Did you remember to turn off the oven?

Hey, guess what? You just made whole wheat bread, which tastes butt-kickin' delicious. Not only did you bake a yummy loaf from scratch, but it has whole wheat and no refined sugar. YOU'RE AMAZING!!



Photos (in order of use) by Christine, sassandveracity.typepad.com, Sue Kinzelman, Marcin Korzonek, Jelle Boontje

15 comments:

Jamie Stephenson Mills said...

Very impressive... I'm going to give it a try... :)
~Jamie

amie said...

It looks de-licious...you are so virtuous...hey have u ever dealt with lead paint in your home (that is my current worry)?

Christine said...

I haven't dealt with lead paint, because I've never been aware of any in my home. Although, I should probably check into it here. There might be some buried under layers!

Summer said...

I just got a single packet of that yeast last night to try. Today would be perfect for some warm homemade bread. :)

Anonymous said...

Shouldn't the recipe call for wheat flour instead of just flour?

Just curious.

Sara said...

mmmmmmm

Christine said...

Either it takes a moron to forget to write "whole wheat" flour in the ingredients ... or it takes a moron to not assume it's whole wheat flour ... or it takes one to know one ... I don't know!?!

Becky said...

Ok, I made this, but it was not sandwich worthy. It was pretty dense and too flat for anything but a finger sandwich. I am thinking I either need better yeast, or more rise time, or maybe I need to use loaf pans. Maybe all of the above.

It is tasty though. Best whole wheat bread I have made so far!

Christine said...

Well, when we use the ends, we have to fold over the cheese and meat. On the bigger ones, the innards always hang out. So, I guess I should have clarified that my "sandwich worthy" is not what you might buy in the grocery store. Most of that stuff has had all the goodness sucked out of it - no longer worthy of my smoked turkey! :)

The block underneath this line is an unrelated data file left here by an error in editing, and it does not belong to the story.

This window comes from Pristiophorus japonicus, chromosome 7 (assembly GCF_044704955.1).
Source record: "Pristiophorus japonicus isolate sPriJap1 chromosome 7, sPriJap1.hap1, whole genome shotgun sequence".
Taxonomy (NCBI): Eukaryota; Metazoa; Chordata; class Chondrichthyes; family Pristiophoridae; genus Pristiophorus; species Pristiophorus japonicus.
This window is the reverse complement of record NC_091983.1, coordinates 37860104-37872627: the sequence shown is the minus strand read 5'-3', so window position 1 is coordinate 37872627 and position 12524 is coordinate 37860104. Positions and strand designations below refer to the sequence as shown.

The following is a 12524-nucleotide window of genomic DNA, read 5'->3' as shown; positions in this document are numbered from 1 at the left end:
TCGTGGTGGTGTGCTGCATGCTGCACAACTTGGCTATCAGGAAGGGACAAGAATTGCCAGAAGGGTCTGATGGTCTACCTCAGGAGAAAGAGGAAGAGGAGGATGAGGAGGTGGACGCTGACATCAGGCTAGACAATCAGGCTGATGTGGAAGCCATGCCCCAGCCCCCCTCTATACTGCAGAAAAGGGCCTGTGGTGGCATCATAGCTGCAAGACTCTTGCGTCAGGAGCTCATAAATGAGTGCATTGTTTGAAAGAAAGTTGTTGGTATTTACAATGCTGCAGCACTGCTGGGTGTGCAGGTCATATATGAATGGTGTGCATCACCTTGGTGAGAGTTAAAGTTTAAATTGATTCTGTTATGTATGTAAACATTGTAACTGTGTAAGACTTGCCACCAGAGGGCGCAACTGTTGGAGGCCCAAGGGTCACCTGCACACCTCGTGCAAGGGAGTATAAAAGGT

If you want to soften it up a bit, I've read that you can add 4 tsp of wheat gluten to your dry ingredients.

Christine said...

OH! And FYI: I have read that your yeast can go "bad" and not be as effective when it has been sitting in the cabinet for a long time. So, when I started with the whole bread thing, I made sure I bought it fresh, to be safe.

I've also read to avoid metal spoons and bowls. Yet, I've used metal spoons and my bread has still done okay.

Betsy said...

This looks amazing, and I must try it next.

Melissa said...

Very cool post and the bread looks awesome. I will have to try it out. I love that you explained how to make this so thoroughly that even the bread-baking challenged (like me) can do this.

Thanks!

Stephanie said...

That looks wonderful! Way to go.

Ana said...

I LOVE bread, but it's always been so hard to make! I'll have to try this one!

Kitchen Stewardship said...

You are super cute, hilarious! I've made some bread bricks, so I hope to be a moron success with this one! Thanks for sharing it during the Real Food chat Thursday. :)